Today, on the fifth annual United Nations' Day of the Girl Child, designed to spotlight gender inequality around the world and promote the creation of more opportunities for girls, I'd like to call attention to a silent global crisis many may not have heard of -- child marriage. If this practice sounds like a barbaric custom from the distant past, you're not alone. For the vast majority of Americans, weddings are joyous events, organized by consenting adults. But for a child, marriage is abusive and potentially life-threatening and often means she misses out on school and the chance for a future.
Today, to judge by the average ages of American brides and grooms in 2015 -- which have risen to 29 and 31, respectively -- education and careers play an increasing role for both women and men in deciding when to marry. Not so long ago, however, many American women felt pressured to choose marriage over their educations and careers, even as adults. My mother, for example, had to drop out of college in the 1960's to raise a family. Nonetheless, she strongly encouraged me to make education a priority -- and I'm deeply grateful. It helped ensure I could balance my career aspirations with being a wife and a mother. Unfortunately, as an important UNICEF report, State of the World's Children, makes clear, marriage can be startlingly different elsewhere. In fact, this report offers some shocking data on child marriage.
The scale of the crisis is staggering. Each year, an estimated 15 million girls under the age of 18 get married. That's roughly the same number of people living in Los Angeles, New York City, and Chicago combined. Today, there are more than 700 million women and girls who were married before age 18. Even more disturbing, more than one in three girls (about 250 million) married before age 15. Child marriage is also a catastrophe for countries struggling with poverty, malnutrition, disease, conflict, natural disasters and climate change. For instance, it increases the risks to a girl's health and threatens her babies. Child brides are often unable to negotiate safer sex, leaving them vulnerable to sexually transmitted infections such as HIV. Complications during pregnancy and childbirth are the second leading cause of death for married girls between the ages of 15 and 19. Babies born to mothers under age 20 are 1.5 times more likely to die during their first 28 days than babies born to older mothers.
Worse, child marriage incurs enormous social and economic costs. How? Worldwide, girls who marry as children are much less like to attend school, and girls who don't go to school are less likely to champion their own children's education. This condemns women -- and their children -- to a lifetime of low-paid work, making it hard to lift their families out of poverty. It also significantly reduces a country's economic output over multiple generations. For example, an extra year of primary school for girls can increase their earnings 10 to 20 percent as adults; an extra year of secondary school increases them 15 to 25 percent.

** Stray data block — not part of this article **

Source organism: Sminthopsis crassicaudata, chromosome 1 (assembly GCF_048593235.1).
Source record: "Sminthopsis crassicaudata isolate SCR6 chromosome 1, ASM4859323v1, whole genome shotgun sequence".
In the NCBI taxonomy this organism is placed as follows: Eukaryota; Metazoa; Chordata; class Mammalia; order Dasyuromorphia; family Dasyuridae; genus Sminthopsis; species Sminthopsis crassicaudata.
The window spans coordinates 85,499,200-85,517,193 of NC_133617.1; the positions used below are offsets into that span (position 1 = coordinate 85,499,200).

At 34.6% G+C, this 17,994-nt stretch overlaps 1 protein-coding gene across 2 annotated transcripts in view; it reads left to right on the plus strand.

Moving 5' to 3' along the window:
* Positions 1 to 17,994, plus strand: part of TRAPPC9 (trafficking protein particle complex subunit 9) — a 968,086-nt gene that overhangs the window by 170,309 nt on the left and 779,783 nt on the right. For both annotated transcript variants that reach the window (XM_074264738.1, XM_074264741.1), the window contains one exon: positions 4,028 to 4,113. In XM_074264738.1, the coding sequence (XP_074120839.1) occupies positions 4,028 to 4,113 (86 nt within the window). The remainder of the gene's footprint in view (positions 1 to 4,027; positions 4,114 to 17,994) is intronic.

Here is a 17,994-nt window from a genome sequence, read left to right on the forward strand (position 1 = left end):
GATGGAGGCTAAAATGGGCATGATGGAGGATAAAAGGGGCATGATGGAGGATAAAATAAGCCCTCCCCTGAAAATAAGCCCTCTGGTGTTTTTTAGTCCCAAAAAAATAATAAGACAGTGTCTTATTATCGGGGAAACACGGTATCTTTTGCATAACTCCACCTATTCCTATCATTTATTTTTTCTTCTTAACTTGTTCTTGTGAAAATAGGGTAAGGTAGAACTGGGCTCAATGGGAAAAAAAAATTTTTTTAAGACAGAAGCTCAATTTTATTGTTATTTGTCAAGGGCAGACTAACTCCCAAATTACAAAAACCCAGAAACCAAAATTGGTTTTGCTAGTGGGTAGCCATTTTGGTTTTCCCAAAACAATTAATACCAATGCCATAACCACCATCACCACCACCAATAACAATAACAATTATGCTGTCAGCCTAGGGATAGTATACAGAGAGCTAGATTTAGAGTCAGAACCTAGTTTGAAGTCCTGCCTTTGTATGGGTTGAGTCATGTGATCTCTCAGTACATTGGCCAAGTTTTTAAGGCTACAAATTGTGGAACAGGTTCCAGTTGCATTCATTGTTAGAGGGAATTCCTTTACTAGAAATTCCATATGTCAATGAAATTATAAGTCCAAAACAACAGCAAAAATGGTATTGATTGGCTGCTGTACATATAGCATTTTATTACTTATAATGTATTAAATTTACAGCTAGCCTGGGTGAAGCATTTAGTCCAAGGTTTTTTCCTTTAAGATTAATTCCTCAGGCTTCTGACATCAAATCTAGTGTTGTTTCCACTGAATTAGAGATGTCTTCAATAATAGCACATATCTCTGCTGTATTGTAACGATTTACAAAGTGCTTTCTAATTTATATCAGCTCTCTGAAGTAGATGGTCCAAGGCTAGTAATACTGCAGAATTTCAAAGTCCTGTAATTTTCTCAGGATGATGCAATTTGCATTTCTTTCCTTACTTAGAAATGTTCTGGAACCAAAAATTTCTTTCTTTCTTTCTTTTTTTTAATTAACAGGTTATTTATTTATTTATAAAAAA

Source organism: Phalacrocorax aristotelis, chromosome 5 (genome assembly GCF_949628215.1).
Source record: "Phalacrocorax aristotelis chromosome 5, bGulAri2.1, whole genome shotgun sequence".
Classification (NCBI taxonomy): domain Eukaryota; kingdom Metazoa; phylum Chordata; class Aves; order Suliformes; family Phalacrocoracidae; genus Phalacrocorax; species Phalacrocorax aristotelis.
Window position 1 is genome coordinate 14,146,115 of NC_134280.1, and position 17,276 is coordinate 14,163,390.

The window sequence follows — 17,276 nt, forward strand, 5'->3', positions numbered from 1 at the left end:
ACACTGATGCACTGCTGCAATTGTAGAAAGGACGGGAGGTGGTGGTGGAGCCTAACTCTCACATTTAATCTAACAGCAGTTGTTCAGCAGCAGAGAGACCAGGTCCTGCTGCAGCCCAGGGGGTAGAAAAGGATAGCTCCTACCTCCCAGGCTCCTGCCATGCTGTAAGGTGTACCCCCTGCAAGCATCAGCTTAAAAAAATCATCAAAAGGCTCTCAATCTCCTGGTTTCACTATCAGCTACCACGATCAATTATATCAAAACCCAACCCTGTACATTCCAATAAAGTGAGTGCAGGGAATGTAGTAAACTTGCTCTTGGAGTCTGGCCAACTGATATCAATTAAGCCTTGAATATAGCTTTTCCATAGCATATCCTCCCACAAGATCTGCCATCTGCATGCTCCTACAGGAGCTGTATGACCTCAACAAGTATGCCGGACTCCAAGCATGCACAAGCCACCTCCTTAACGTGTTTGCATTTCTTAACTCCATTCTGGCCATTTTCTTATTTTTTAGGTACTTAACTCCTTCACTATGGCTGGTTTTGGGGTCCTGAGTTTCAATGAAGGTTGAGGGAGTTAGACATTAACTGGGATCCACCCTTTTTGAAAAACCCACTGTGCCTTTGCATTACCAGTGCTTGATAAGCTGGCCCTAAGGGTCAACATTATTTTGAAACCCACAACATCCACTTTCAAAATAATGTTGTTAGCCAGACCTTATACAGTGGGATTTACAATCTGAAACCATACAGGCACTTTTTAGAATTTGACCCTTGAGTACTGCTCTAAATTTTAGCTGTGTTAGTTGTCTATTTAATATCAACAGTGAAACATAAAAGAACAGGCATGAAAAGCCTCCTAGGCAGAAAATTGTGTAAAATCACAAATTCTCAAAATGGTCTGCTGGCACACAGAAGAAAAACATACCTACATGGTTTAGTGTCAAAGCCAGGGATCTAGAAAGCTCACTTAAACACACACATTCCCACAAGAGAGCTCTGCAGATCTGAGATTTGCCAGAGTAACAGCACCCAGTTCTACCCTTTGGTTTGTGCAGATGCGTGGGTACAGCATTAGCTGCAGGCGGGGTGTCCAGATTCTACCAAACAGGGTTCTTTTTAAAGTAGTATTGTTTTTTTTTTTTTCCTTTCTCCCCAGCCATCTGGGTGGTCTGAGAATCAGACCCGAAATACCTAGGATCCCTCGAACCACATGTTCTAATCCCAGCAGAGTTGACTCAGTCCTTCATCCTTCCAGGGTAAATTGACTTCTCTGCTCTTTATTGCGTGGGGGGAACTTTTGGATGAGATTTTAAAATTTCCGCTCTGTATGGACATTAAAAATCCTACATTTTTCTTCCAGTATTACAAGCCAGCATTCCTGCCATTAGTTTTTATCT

Finally, child marriage is a moral calamity. It's illegal under international law and many national statutes for one very good reason. Minors can't give meaningful consent to such a momentous decision involving their bodies, their childhoods and their futures. Imagine life for Afaid, for instance, a Malian refugee living in the M'Bera refugee camp in Mauritania last year. She was never allowed to attend school, even while still in Mali. After her family fled violence there and became refugees, her father forced her to marry a much older man when she was just 14.
If we've largely eradicated child marriage in developed countries, we can -- and must -- do it everywhere else. The fate of 1.1 billion girls under 18 hangs in the balance. Fortunately, there are 21st century solutions to this age-old problem. They include increasing girls' access to schooling, educating parents and communities on the dangers of child marriage, increasing economic support to families, and strengthening or enforcing laws making 18 the minimum marriage age.
Initiatives like these really can work. Take the Malian refugee, Afaid, for example. When her mother sought help from a local UNICEF partner, she eventually got her daughter's child marriage annulled. But helping millions of girls like Afaid requires significant investment. Our public and private sectors must address child marriage much more aggressively. The American public must get involved, too. Last year, the average American wedding cost nearly $33,000. What if every American couple that got married this year dedicated just $10 to programs to end child marriage? With about 2 million weddings per year, these donations would garner $20,000,000!
However we fund it, ending child marriage would generate immense returns. Most importantly, we'd stop robbing girls all over the world of their fair chance to survive and thrive. Isn't that exactly what we want for our own daughters, too?